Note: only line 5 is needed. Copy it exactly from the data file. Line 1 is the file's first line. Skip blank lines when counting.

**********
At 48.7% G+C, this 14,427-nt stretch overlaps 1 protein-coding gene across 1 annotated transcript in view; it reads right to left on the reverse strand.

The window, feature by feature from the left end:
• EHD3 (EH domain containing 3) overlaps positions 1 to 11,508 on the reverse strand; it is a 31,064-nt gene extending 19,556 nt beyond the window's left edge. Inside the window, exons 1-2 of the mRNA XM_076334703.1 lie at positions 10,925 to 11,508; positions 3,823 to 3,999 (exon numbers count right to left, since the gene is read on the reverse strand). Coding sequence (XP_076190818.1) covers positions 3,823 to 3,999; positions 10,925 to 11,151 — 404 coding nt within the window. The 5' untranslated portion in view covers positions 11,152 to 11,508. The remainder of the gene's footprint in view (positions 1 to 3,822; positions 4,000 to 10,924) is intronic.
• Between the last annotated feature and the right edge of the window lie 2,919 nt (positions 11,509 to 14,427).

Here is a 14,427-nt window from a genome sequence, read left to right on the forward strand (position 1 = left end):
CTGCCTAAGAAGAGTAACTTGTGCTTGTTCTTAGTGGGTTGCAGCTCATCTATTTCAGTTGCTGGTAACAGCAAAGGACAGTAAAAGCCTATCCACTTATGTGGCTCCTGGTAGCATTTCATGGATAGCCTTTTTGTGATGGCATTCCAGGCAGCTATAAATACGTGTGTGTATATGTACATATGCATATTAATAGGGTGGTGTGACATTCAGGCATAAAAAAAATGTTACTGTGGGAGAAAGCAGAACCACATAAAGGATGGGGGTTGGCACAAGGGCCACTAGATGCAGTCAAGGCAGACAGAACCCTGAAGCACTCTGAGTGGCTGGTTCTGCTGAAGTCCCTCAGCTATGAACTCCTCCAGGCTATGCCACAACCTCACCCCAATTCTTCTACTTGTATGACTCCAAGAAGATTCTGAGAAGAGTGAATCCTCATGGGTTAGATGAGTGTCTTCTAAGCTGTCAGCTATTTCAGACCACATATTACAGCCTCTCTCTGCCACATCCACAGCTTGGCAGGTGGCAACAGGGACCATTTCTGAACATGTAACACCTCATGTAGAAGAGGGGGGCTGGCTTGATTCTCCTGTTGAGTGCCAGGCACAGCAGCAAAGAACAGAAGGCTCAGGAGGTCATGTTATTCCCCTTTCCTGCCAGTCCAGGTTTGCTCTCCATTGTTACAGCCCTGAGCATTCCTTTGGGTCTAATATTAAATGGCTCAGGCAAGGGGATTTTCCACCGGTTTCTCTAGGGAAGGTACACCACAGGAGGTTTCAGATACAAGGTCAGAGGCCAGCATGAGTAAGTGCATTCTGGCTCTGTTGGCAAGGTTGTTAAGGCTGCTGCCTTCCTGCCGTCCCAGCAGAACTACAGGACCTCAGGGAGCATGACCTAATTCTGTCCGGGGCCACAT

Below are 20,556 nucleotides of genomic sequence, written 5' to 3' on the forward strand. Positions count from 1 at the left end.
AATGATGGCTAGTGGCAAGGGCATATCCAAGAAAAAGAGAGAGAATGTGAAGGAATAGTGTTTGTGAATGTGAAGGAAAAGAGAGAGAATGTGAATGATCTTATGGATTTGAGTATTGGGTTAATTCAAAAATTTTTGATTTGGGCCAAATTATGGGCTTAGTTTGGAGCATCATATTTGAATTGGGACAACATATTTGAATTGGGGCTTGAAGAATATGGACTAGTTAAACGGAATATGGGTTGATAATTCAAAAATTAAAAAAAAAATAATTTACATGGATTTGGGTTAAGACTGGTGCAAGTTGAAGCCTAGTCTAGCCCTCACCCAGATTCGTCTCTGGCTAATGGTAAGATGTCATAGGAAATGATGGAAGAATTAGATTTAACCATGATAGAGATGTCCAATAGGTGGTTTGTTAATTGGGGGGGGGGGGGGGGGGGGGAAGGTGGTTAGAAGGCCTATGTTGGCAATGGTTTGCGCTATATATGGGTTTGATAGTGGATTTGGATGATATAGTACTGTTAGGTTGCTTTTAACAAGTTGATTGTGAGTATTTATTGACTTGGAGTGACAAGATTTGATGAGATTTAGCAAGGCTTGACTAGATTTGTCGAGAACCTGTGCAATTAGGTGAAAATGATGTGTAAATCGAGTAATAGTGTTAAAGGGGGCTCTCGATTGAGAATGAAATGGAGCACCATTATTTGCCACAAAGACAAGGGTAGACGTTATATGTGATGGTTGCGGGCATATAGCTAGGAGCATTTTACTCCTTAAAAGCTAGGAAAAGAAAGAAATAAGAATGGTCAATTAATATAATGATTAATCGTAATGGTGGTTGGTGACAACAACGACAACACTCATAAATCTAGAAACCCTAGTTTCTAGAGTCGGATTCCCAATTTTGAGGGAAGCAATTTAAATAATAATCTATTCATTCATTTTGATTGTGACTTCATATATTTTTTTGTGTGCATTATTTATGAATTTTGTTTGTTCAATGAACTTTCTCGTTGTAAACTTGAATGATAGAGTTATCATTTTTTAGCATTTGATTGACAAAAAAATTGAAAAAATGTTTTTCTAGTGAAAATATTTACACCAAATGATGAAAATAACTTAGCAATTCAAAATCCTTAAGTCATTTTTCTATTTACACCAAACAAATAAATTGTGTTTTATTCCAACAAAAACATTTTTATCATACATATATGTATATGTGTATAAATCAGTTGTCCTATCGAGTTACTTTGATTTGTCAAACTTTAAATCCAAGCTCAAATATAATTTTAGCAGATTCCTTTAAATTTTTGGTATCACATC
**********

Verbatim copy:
Here is a 14,427-nt window from a genome sequence, read left to right on the forward strand (position 1 = left end):